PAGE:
The Crown season 6: Fury over controversial Princess Diana quote

The Crown has sparked outrage ahead of the release of its final episodes, after details have emergd about a shocking scene involving Princess Diana.

In its sixth season, the late princess is seen on a yacht with her boyfriend, Dodi Al Fayed, where she describes her ill-fated marriage to Prince Charles as like stepping on a landmine.

Diana was known for her extensive work lobbying for an international treaty banning landmines and her support of victims.

Just three weeks before her death in a car crash in 1997, she visited Bosnia and Herzegovina to meet with affected communities.

In the upcoming Crown episode, Diana – played by Australian actress Elizabeth Debicki – tells Dodi (Khalid Abdalla) about the horrors of the explosives and how they are responsible for thousands of deaths.

“A man called Ken Rutherford drew my attention to it. He started the Landmine Survivors Network. After his jeep hit a landmine in Somalia he lost both of his legs,” Diana explains to her boyfriend on-screen.

“He said to me every survivor has a date of the day they stepped on the landmine. He said, ‘Mine was December 16, 1963’. I said, ‘Mine was 29 July, 1981 — my wedding day’.”

In the scene, Dodi laughs in response.

The inclusion of the presumably fictional quote has been criticised by royal biographer and Majesty magazine editor Ingrid Seward, who had a personal relationship with Diana.

“Diana would never have said anything like that. I think it is an unfortunate comparison,” she told The Sun.

“I think the mere fact that The Crown is depicting Diana’s life and her death is exploiting her memory so they can put into her mouth anything that they want to — however distasteful people might find it.”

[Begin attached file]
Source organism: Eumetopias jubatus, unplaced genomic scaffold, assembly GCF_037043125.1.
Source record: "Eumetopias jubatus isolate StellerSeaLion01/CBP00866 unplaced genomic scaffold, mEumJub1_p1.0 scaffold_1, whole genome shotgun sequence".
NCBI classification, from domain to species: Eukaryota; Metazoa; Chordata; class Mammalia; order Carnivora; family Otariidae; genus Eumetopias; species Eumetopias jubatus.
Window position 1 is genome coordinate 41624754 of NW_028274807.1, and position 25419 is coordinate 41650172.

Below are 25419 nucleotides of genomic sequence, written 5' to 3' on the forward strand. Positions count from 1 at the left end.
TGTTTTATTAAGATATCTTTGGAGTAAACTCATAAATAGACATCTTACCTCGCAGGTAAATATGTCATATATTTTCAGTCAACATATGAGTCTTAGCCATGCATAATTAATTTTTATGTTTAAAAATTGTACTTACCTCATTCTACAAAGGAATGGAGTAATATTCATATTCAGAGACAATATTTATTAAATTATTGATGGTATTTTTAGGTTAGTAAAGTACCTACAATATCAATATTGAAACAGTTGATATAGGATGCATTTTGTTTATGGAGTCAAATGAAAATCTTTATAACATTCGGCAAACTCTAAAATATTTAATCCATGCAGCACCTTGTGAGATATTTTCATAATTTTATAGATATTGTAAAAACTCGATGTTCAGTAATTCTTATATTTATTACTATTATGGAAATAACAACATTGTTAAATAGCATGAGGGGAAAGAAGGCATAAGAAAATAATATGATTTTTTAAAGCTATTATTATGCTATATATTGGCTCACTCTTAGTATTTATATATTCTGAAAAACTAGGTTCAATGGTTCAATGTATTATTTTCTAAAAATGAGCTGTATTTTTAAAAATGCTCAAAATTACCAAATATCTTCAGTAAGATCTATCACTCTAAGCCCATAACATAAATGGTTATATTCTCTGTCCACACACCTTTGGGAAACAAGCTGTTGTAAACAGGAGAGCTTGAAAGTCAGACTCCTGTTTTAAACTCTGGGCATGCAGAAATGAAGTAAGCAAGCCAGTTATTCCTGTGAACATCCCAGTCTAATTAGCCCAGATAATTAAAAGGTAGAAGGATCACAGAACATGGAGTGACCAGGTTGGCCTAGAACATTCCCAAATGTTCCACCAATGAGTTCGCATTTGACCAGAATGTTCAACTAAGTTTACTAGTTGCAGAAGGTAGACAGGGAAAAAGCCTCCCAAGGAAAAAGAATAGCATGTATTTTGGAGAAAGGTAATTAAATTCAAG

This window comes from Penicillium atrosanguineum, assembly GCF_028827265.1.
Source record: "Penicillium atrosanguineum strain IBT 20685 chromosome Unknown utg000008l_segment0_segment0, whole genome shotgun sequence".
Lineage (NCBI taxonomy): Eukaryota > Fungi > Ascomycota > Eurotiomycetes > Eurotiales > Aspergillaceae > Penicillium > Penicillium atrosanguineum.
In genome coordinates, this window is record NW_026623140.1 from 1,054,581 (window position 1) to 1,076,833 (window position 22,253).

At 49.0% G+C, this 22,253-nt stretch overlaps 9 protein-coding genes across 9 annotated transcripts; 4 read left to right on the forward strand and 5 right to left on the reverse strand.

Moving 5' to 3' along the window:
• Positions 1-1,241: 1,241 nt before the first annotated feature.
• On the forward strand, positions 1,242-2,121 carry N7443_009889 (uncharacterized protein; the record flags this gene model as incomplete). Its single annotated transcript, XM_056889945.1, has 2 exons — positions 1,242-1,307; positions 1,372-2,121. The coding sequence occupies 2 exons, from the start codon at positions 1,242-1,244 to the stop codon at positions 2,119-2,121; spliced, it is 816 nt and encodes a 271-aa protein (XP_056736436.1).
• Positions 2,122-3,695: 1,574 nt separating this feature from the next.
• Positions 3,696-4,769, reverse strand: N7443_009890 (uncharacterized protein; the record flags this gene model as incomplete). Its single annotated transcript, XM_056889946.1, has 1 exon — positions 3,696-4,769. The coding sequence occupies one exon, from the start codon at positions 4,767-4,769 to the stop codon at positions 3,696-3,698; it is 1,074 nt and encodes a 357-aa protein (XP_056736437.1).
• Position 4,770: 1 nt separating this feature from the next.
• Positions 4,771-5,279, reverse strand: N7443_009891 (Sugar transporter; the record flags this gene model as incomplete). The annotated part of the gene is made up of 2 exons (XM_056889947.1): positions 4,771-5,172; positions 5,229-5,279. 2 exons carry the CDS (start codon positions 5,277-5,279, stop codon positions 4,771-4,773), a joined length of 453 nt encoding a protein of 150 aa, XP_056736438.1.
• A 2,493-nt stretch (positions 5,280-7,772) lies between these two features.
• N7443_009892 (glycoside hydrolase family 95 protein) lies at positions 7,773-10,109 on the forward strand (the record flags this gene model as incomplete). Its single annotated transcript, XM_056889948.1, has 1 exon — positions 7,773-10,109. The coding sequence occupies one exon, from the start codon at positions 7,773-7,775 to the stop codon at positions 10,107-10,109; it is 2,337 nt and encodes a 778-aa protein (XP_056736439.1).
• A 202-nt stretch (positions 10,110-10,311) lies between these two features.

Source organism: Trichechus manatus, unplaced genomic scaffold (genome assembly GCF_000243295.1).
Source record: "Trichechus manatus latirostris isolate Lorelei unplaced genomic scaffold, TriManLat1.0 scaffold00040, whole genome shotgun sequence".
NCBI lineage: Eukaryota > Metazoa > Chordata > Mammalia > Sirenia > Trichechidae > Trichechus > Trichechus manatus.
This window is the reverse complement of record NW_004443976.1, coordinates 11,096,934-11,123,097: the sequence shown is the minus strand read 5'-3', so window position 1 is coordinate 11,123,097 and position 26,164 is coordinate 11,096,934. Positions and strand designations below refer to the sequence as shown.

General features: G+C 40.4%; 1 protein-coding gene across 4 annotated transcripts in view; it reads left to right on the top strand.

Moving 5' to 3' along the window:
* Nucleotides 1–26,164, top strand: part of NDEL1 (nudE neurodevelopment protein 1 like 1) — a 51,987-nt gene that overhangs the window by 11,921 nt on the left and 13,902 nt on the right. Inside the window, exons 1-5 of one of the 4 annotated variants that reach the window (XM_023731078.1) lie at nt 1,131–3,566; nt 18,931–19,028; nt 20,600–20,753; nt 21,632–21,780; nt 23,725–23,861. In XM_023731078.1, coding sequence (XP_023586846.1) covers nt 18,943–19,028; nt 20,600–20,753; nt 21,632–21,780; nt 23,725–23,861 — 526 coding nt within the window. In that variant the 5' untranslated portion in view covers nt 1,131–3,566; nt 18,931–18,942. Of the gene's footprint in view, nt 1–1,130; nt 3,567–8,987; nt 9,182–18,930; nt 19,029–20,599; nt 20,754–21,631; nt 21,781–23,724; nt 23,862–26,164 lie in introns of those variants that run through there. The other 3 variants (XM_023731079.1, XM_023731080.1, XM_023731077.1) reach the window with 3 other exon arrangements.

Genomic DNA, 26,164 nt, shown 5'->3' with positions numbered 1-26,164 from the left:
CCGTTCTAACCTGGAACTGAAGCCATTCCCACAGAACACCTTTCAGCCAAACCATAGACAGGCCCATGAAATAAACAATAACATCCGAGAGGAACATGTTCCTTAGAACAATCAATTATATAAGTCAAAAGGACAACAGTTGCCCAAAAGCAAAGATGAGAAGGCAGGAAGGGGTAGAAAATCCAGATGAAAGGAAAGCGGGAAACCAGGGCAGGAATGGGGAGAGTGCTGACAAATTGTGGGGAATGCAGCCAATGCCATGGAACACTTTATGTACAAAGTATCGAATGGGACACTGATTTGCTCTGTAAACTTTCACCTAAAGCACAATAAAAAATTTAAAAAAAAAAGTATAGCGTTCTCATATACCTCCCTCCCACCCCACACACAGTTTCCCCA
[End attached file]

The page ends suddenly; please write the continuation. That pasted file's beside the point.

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Seward went on to emphasise the significance of landmine awareness to the late princess.

“It was very important – it was her big thing and it was a great success too. It is something that she will always be remembered for,” she told the publication.

The Ottawa Treaty banning landmines was signed in December 1997, just three months after her death.

The sixth and final season of The Crown will cover events between 1997 and 2005.

It’s split into two parts: the first, featuring episodes one to four, deals mostly with Diana and her tragic death and will premiere on Thursday, November 16 on Netflix.

The second, episodes five through to 10, premieres on December 14 and will see the show refocus on then-Prince Charles and the late Queen Elizabeth II, including Charles’ wedding to Camilla Parker-Bowles in 2005.

It also covers Prince William and Prince Harry as they struggle to deal with the death of their mother, the burden of royal responsibilities, and life in the public eye as teenagers.

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